https://bugzilla.wikimedia.org/show_bug.cgi?id=20290

Alex Monk <kren...@gmail.com> changed:

           What    |Removed                     |Added
----------------------------------------------------------------------------
             Status|REOPENED                    |RESOLVED
         Resolution|---                         |WONTFIX

--- Comment #26 from Alex Monk <kren...@gmail.com> ---
(In reply to comment #25)
> If they are moved to revision deletion alone, without suppression, then yes
> there will be hundreds of people who suddenly have access.  As well, in
> certain
> cases it will be necessary to track down and suppress log entries.  There are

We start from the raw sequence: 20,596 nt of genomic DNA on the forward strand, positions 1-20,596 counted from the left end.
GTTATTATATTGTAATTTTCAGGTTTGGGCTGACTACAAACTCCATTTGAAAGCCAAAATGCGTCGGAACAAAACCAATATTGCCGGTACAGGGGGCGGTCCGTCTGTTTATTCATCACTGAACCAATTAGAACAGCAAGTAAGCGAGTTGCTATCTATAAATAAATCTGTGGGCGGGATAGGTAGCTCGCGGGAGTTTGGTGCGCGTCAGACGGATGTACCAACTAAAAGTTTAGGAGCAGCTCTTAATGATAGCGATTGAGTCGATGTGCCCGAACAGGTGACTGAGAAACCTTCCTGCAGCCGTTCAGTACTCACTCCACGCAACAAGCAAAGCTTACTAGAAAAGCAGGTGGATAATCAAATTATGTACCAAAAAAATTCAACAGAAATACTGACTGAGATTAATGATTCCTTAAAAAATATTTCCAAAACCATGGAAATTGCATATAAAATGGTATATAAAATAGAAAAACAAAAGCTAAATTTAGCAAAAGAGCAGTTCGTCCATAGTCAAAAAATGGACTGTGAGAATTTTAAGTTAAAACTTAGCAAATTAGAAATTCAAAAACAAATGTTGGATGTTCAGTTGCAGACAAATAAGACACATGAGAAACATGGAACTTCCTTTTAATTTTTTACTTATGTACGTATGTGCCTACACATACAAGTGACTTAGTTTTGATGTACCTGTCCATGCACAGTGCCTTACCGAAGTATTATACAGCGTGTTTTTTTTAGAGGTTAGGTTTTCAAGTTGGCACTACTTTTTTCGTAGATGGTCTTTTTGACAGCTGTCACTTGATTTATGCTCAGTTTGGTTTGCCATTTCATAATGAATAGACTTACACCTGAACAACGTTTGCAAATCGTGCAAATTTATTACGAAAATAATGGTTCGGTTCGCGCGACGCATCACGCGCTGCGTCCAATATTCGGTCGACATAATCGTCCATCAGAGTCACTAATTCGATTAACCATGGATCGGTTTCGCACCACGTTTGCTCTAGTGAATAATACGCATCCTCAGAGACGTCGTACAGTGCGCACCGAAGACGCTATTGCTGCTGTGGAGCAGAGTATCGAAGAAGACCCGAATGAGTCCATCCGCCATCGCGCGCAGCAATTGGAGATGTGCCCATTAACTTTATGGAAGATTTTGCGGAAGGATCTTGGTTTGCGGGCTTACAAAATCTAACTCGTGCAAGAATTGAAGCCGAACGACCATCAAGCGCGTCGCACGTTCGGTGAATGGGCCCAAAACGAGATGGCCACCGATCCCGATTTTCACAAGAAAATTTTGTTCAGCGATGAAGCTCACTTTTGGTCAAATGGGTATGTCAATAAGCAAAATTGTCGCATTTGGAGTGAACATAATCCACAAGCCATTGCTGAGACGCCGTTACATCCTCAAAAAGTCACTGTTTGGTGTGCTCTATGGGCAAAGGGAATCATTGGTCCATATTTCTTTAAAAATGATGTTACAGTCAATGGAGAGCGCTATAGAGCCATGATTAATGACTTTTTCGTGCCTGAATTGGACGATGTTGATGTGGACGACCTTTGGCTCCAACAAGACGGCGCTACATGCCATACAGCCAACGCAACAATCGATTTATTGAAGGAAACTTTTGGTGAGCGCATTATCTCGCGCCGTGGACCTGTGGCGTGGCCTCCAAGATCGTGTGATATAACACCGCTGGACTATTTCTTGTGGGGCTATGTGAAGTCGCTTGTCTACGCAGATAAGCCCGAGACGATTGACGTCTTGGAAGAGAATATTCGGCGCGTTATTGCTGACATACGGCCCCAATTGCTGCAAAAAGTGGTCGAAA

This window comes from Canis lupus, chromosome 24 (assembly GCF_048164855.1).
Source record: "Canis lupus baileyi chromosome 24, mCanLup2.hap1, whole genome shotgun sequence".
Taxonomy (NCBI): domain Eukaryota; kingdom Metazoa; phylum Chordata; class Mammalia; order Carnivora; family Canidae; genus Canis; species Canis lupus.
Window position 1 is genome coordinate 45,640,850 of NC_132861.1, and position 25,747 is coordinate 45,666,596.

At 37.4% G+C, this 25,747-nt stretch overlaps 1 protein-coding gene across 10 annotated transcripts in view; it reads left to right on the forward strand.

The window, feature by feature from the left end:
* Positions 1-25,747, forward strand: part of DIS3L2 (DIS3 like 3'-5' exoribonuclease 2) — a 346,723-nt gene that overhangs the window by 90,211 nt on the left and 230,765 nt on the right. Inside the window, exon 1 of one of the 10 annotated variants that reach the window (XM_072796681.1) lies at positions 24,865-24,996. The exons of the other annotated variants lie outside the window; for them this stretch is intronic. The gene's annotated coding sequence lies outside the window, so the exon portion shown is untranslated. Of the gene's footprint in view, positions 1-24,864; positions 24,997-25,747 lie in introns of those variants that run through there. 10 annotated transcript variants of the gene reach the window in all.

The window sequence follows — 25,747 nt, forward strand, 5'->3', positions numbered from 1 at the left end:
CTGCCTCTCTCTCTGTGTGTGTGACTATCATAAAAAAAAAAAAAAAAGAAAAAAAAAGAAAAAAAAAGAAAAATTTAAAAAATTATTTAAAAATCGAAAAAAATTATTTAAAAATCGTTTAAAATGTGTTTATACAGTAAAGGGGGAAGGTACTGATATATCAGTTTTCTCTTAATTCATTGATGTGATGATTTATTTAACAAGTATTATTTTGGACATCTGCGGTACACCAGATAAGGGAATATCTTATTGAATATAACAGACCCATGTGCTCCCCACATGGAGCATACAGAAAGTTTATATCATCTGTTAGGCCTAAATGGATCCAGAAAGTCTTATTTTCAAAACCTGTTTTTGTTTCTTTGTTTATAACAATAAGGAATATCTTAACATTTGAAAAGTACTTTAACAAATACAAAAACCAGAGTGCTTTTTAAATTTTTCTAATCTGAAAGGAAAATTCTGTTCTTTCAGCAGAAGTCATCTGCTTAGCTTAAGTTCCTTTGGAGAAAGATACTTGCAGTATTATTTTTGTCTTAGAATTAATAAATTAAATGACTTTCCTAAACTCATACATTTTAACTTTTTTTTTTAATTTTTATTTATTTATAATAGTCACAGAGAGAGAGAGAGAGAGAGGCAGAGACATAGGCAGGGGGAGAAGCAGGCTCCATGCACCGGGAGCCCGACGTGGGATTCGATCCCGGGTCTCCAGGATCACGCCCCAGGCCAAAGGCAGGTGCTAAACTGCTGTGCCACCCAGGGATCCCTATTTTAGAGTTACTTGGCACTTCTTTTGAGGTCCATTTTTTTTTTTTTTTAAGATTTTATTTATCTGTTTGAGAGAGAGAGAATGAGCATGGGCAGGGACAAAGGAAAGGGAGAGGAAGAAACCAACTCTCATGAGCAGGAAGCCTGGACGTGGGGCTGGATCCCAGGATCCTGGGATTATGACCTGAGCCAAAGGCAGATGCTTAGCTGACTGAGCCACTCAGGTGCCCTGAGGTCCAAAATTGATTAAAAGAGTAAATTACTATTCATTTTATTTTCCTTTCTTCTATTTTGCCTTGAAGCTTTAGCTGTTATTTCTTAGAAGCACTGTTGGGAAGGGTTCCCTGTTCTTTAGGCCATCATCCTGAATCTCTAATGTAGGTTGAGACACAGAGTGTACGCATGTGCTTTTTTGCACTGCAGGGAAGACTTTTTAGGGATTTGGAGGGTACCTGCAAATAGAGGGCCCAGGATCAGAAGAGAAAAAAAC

> also problems when the suppression was done on pages that were subsequently
> deleted, because it will recreate those pages, and we have no idea how
> they're
> going to come out.  In some cases, a lot of juggling went in to ensuring that
> no oversightable content existed  in the ultimately-deleted page.  
> 
> If this is done in a methodical way by oversighters, then it makes sense;
> creating a tool that allows oversighters to do this would be more reasonable
> than an automated, unmonitored process that will suddenly return large
> amounts
> of information to the publicly accessible revision table; on enwiki, we're
> looking at about 10,000 oversighted edits.

You should go and read the commit before making such ridiculous (and 100%
FALSE) speculations on what the script might do.

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